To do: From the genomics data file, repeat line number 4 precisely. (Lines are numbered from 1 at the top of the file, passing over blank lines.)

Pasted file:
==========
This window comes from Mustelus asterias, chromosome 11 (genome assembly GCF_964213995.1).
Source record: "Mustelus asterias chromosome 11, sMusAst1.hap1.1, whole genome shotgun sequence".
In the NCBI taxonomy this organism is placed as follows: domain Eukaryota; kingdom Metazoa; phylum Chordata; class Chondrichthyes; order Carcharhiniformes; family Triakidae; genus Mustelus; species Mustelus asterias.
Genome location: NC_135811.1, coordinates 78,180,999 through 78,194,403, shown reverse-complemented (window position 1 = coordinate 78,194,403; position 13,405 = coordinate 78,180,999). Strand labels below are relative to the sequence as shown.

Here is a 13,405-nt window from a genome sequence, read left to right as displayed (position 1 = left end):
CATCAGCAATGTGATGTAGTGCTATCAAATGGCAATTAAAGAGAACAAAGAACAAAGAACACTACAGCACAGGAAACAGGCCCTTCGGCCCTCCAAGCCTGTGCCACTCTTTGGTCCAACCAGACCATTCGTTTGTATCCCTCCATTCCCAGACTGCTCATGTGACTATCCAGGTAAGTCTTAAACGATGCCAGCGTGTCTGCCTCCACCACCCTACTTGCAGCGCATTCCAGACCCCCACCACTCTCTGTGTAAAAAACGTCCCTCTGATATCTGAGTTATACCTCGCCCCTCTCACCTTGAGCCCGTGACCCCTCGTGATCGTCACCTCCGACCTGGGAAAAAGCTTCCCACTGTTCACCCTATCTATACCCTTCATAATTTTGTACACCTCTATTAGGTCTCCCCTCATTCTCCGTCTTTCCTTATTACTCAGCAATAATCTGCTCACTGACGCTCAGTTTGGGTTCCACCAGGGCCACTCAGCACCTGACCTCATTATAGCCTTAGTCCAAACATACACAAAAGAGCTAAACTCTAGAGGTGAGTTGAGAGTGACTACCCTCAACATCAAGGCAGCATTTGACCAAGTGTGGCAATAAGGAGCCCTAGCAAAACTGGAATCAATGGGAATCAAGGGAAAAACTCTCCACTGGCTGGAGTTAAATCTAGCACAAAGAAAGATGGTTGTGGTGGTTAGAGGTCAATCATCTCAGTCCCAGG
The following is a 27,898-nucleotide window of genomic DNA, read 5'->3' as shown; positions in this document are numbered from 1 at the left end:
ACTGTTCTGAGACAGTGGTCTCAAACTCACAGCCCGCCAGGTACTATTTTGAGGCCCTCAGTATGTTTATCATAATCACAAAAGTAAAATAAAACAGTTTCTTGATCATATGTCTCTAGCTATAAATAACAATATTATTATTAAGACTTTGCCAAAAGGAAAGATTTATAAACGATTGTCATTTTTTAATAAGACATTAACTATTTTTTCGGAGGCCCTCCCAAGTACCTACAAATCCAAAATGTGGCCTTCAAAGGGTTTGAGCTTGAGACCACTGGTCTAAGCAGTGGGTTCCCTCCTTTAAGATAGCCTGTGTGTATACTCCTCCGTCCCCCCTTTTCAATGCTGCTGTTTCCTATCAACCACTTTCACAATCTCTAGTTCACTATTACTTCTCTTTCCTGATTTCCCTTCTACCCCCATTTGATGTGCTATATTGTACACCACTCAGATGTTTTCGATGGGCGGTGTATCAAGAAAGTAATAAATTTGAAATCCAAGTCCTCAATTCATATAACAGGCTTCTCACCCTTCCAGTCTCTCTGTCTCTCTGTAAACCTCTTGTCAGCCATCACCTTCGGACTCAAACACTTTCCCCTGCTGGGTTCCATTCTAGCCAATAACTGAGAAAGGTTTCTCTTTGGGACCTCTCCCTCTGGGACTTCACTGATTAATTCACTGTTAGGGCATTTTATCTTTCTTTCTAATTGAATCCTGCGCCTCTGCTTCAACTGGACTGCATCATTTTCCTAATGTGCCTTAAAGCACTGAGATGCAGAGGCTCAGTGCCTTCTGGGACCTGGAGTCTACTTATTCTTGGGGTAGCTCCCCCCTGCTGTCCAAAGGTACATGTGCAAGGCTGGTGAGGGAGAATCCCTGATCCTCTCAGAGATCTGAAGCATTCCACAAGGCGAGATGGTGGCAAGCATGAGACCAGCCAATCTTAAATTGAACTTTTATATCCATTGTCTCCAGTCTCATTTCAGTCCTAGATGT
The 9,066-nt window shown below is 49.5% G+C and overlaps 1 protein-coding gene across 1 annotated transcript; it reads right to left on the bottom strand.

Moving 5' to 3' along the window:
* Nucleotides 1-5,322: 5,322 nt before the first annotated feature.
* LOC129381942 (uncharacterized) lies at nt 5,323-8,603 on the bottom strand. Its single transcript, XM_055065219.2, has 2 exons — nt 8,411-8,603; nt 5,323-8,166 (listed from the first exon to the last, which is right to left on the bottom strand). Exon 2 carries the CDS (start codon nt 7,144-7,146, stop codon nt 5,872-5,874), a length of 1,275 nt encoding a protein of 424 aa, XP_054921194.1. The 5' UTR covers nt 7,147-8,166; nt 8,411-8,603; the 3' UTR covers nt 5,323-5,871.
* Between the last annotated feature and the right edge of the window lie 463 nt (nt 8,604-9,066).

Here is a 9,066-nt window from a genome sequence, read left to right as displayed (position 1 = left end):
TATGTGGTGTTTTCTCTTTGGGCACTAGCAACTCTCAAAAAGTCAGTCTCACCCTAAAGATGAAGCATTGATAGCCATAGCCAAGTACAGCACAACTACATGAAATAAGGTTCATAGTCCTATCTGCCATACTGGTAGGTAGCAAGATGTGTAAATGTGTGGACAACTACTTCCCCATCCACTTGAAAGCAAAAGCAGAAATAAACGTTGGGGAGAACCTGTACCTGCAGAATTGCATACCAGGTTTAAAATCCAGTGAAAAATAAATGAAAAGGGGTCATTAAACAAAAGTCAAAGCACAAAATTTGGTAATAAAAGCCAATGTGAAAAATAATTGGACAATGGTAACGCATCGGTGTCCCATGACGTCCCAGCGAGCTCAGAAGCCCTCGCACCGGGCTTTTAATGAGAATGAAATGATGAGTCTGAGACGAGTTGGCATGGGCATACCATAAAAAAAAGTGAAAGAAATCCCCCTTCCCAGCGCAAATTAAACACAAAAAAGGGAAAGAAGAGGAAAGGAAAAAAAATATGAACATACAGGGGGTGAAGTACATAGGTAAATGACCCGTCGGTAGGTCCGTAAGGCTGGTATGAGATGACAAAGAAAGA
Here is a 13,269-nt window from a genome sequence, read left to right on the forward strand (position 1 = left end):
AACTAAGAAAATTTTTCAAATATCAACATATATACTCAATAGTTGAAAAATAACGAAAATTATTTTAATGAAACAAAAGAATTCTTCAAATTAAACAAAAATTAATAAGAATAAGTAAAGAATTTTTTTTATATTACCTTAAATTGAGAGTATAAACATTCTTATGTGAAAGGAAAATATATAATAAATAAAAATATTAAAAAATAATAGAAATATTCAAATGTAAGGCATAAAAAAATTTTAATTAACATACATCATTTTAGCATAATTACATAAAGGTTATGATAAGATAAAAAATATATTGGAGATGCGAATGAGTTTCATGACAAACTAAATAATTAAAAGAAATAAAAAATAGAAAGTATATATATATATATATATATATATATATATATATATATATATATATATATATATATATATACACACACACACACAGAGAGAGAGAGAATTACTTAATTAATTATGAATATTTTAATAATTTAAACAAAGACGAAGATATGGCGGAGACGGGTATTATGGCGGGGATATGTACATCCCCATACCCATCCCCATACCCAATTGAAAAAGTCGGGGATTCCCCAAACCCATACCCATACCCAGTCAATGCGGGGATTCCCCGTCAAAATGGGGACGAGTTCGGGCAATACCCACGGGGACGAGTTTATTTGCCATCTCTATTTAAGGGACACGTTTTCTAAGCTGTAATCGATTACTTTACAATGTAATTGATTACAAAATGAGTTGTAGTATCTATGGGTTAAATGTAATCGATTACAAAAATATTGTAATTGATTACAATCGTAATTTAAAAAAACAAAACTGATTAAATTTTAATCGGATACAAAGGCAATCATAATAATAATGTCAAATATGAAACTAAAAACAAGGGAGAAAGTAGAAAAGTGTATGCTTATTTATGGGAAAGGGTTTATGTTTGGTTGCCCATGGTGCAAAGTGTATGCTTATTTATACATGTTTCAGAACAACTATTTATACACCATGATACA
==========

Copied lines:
Genome location: NC_135811.1, coordinates 78,180,999 through 78,194,403, shown reverse-complemented (window position 1 = coordinate 78,194,403; position 13,405 = coordinate 78,180,999). Strand labels below are relative to the sequence as shown.